12 February, 2002
RESCUE ON THE GLACIER!
A few days ago, a person needed to be rescued from a crevasse in the glacier! No, this wasn't a real emergency. Tom Cohenour, coordinator of FEMC, volunteered to be a "victim" who had fallen into a large crack in the ice. He did this so that the Glacier Search and Rescue (GSAR) team members could practice their skills.
People go out onto the glacier for science and for exercise. The GSAR team keeps the trail well marked with a safe zone for walking. However, if a person ever goes against the rules, walks beyond the black flags and away from the safe area, he might fall into a crevasse. So, the GSAR team holds a monthly drill in search and rescue methods.
First the team met in the morning to discuss the exercise. Doug Fink, the GSAR team leader, explained that Tom would be lowered down on a rope into a crevasse. He would be about 50 feet down within the glacier. Then a team member would be lowered down to Tom. That person would get Tom into a stretcher and stay with him until he could be rescued. Doug led a discussion with the GSAR team about ropes, pulleys, and rescue techniques.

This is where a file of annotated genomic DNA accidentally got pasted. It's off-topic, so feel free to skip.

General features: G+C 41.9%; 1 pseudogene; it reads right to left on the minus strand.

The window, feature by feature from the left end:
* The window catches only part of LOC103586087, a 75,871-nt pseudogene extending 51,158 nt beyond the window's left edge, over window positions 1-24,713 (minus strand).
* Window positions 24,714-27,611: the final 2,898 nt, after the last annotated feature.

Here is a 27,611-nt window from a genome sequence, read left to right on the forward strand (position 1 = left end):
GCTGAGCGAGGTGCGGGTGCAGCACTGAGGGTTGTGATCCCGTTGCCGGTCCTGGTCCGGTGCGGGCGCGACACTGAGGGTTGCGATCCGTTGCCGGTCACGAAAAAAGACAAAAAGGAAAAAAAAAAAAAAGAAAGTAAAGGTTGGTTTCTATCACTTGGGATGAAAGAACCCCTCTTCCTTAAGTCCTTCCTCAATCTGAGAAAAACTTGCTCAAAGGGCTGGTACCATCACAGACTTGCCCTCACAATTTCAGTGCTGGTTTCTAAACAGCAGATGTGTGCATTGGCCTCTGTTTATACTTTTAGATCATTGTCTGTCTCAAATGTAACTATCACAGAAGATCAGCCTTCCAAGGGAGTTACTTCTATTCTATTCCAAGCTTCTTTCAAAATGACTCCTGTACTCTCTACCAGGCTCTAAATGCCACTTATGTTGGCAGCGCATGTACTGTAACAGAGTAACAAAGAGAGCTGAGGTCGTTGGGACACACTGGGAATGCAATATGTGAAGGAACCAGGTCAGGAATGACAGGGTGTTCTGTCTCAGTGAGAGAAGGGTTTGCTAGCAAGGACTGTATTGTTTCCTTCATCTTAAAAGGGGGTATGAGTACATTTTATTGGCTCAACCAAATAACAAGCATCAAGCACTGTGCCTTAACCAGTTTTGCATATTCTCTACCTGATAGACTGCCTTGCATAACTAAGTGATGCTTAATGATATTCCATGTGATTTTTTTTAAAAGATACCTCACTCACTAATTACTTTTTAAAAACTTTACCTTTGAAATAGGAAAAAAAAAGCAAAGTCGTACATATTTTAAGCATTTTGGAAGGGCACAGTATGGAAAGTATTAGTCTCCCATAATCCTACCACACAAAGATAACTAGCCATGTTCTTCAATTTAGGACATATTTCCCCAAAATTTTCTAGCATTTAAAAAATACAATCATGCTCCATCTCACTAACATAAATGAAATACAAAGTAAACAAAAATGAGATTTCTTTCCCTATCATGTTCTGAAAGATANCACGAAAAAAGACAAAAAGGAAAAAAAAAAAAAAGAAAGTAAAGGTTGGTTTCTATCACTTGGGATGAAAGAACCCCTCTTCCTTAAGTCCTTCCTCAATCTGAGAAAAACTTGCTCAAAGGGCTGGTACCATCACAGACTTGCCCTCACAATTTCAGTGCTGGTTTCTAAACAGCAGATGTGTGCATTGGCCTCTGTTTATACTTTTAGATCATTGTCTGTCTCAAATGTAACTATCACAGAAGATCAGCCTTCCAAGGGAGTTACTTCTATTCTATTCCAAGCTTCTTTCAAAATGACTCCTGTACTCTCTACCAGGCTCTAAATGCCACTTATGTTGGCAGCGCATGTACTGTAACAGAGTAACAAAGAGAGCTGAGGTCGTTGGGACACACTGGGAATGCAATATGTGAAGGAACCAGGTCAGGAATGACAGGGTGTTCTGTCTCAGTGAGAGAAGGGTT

The team packed lunches and checked their equipment. They hiked up to the glacier. Tom was lowered down into the crevasse. The team set up the ropes and pulleys. Jeff Bechtel was lowered down to Tom. When Tom was in the litter, Jeff attached himself to the litter also. He held the litter in a horizontal position. Then the team pulled them both up to the top of the crevasse. As Jeff and Tom got up to the last 8 feet below the top, the surface hole got smaller. It was about the size of one of our dining room tables, or about 6 feet by 2.5 feet. There were also some sharp icicles right beneath the surface. So, Tom had to be turned to a vertical position in order to be pulled out of the crevasse!
The team (and victim) were out on their practice rescue exercise for five hours. The rescue itself took about 2 hours, with 45 minutes spent in pulling Tom and Jeff out of the crevasse! When the team got back, they discussed their day.
Laura Hamilton, one of the GSAR team members, took the photos of the actual "rescue" on the glacier. Thanks, Laura, for sharing your photos with us!
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